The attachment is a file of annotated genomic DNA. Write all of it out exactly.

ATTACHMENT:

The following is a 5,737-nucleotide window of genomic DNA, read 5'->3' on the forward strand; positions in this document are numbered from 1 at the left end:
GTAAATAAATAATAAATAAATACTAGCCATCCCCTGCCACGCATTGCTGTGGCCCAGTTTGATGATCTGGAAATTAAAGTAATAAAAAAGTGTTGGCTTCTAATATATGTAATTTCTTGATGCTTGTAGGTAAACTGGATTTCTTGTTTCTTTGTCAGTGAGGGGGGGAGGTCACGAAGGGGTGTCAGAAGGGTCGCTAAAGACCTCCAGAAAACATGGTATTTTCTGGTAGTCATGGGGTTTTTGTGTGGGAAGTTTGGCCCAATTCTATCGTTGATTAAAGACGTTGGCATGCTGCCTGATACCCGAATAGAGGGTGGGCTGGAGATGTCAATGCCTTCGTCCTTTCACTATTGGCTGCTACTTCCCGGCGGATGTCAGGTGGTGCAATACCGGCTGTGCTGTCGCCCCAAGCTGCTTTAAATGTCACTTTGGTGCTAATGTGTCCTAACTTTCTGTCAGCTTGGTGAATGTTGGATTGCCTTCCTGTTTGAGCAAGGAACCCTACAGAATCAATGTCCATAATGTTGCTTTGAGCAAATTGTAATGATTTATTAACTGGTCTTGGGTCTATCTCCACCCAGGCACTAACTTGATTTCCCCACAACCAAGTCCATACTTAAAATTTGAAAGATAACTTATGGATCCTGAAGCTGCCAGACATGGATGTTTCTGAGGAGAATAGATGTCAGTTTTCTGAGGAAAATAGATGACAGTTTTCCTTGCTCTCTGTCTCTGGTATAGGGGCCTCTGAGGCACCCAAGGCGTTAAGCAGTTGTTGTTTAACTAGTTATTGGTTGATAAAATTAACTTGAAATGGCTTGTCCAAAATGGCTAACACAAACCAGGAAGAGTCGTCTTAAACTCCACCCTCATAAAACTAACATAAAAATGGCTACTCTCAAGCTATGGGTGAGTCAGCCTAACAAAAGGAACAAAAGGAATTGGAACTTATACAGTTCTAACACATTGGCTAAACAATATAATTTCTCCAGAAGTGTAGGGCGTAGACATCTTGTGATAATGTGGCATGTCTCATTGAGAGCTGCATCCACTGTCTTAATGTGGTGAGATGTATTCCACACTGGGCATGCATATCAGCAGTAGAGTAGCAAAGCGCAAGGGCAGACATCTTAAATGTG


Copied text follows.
The following is a 5,737-nucleotide window of genomic DNA, read 5'->3' on the forward strand; positions in this document are numbered from 1 at the left end:
GTAAATAAATAATAAATAAATACTAGCCATCCCCTGCCACGCATTGCTGTGGCCCAGTTTGATGATCTGGAAATTAAAGTAATAAAAAAGTGTTGGCTTCTAATATATGTAATTTCTTGATGCTTGTAGGTAAACTGGATTTCTTGTTTCTTTGTCAGTGAGGGGGGGAGGTCACGAAGGGGTGTCAGAAGGGTCGCTAAAGACCTCCAGAAAACATGGTATTTTCTGGTAGTCATGGGGTTTTTGTGTGGGAAGTTTGGCCCAATTCTATCGTTGATTAAAGACGTTGGCATGCTGCCTGATACCCGAATAGAGGGTGGGCTGGAGATGTCAATGCCTTCGTCCTTTCACTATTGGCTGCTACTTCCCGGCGGATGTCAGGTGGTGCAATACCGGCTGTGCTGTCGCCCCAAGCTGCTTTAAATGTCACTTTGGTGCTAATGTGTCCTAACTTTCTGTCAGCTTGGTGAATGTTGGATTGCCTTCCTGTTTGAGCAAGGAACCCTACAGAATCAATGTCCATAATGTTGCTTTGAGCAAATTGTAATGATTTATTAACTGGTCTTGGGTCTATCTCCACCCAGGCACTAACTTGATTTCCCCACAACCAAGTCCATACTTAAAATTTGAAAGATAACTTATGGATCCTGAAGCTGCCAGACATGGATGTTTCTGAGGAGAATAGATGTCAGTTTTCTGAGGAAAATAGATGACAGTTTTCCTTGCTCTCTGTCTCTGGTATAGGGGCCTCTGAGGCACCCAAGGCGTTAAGCAGTTGTTGTTTAACTAGTTATTGGTTGATAAAATTAACTTGAAATGGCTTGTCCAAAATGGCTAACACAAACCAGGAAGAGTCGTCTTAAACTCCACCCTCATAAAACTAACATAAAAATGGCTACTCTCAAGCTATGGGTGAGTCAGCCTAACAAAAGGAACAAAAGGAATTGGAACTTATACAGTTCTAACACATTGGCTAAACAATATAATTTCTCCAGAAGTGTAGGGCGTAGACATCTTGTGATAATGTGGCATGTCTCATTGAGAGCTGCATCCACTGTCTTAATGTGGTGAGATGTATTCCACACTGGGCATGCATATCAGCAGTAGAGTAGCAAAGCGCAAGGGCAGACATCTTAAATGTG